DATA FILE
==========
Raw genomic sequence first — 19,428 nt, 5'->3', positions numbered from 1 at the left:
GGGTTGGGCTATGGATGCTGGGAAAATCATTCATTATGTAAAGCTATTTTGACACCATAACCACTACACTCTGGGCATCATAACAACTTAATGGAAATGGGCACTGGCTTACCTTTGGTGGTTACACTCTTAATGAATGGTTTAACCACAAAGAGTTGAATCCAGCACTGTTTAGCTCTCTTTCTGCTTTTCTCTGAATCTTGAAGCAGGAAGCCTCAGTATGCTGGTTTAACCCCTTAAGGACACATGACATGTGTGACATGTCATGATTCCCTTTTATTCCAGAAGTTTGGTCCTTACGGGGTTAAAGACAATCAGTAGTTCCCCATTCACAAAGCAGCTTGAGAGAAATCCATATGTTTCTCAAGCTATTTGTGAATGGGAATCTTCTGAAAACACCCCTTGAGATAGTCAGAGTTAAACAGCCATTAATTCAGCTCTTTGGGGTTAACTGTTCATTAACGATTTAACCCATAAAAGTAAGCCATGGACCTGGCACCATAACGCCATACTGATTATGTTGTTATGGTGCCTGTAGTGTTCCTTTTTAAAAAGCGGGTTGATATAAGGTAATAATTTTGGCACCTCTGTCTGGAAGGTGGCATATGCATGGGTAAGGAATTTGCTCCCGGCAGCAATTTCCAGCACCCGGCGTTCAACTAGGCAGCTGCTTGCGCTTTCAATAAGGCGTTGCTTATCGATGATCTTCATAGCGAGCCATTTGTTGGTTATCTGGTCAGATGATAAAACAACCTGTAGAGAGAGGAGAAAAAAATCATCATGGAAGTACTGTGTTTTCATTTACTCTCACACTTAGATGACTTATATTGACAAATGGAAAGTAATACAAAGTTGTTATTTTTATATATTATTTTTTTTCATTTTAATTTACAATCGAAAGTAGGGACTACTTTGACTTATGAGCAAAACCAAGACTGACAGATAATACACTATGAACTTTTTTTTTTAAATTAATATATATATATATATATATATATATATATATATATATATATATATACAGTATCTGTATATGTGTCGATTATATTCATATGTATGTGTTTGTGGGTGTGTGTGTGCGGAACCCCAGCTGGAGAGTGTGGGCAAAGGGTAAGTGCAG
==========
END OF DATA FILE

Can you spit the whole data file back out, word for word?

Raw genomic sequence first — 19,428 nt, 5'->3', positions numbered from 1 at the left:
GGGTTGGGCTATGGATGCTGGGAAAATCATTCATTATGTAAAGCTATTTTGACACCATAACCACTACACTCTGGGCATCATAACAACTTAATGGAAATGGGCACTGGCTTACCTTTGGTGGTTACACTCTTAATGAATGGTTTAACCACAAAGAGTTGAATCCAGCACTGTTTAGCTCTCTTTCTGCTTTTCTCTGAATCTTGAAGCAGGAAGCCTCAGTATGCTGGTTTAACCCCTTAAGGACACATGACATGTGTGACATGTCATGATTCCCTTTTATTCCAGAAGTTTGGTCCTTACGGGGTTAAAGACAATCAGTAGTTCCCCATTCACAAAGCAGCTTGAGAGAAATCCATATGTTTCTCAAGCTATTTGTGAATGGGAATCTTCTGAAAACACCCCTTGAGATAGTCAGAGTTAAACAGCCATTAATTCAGCTCTTTGGGGTTAACTGTTCATTAACGATTTAACCCATAAAAGTAAGCCATGGACCTGGCACCATAACGCCATACTGATTATGTTGTTATGGTGCCTGTAGTGTTCCTTTTTAAAAAGCGGGTTGATATAAGGTAATAATTTTGGCACCTCTGTCTGGAAGGTGGCATATGCATGGGTAAGGAATTTGCTCCCGGCAGCAATTTCCAGCACCCGGCGTTCAACTAGGCAGCTGCTTGCGCTTTCAATAAGGCGTTGCTTATCGATGATCTTCATAGCGAGCCATTTGTTGGTTATCTGGTCAGATGATAAAACAACCTGTAGAGAGAGGAGAAAAAAATCATCATGGAAGTACTGTGTTTTCATTTACTCTCACACTTAGATGACTTATATTGACAAATGGAAAGTAATACAAAGTTGTTATTTTTATATATTATTTTTTTTCATTTTAATTTACAATCGAAAGTAGGGACTACTTTGACTTATGAGCAAAACCAAGACTGACAGATAATACACTATGAACTTTTTTTTTTAAATTAATATATATATATATATATATATATATATATATATATATATATATATACAGTATCTGTATATGTGTCGATTATATTCATATGTATGTGTTTGTGGGTGTGTGTGTGCGGAACCCCAGCTGGAGAGTGTGGGCAAAGGGTAAGTGCAG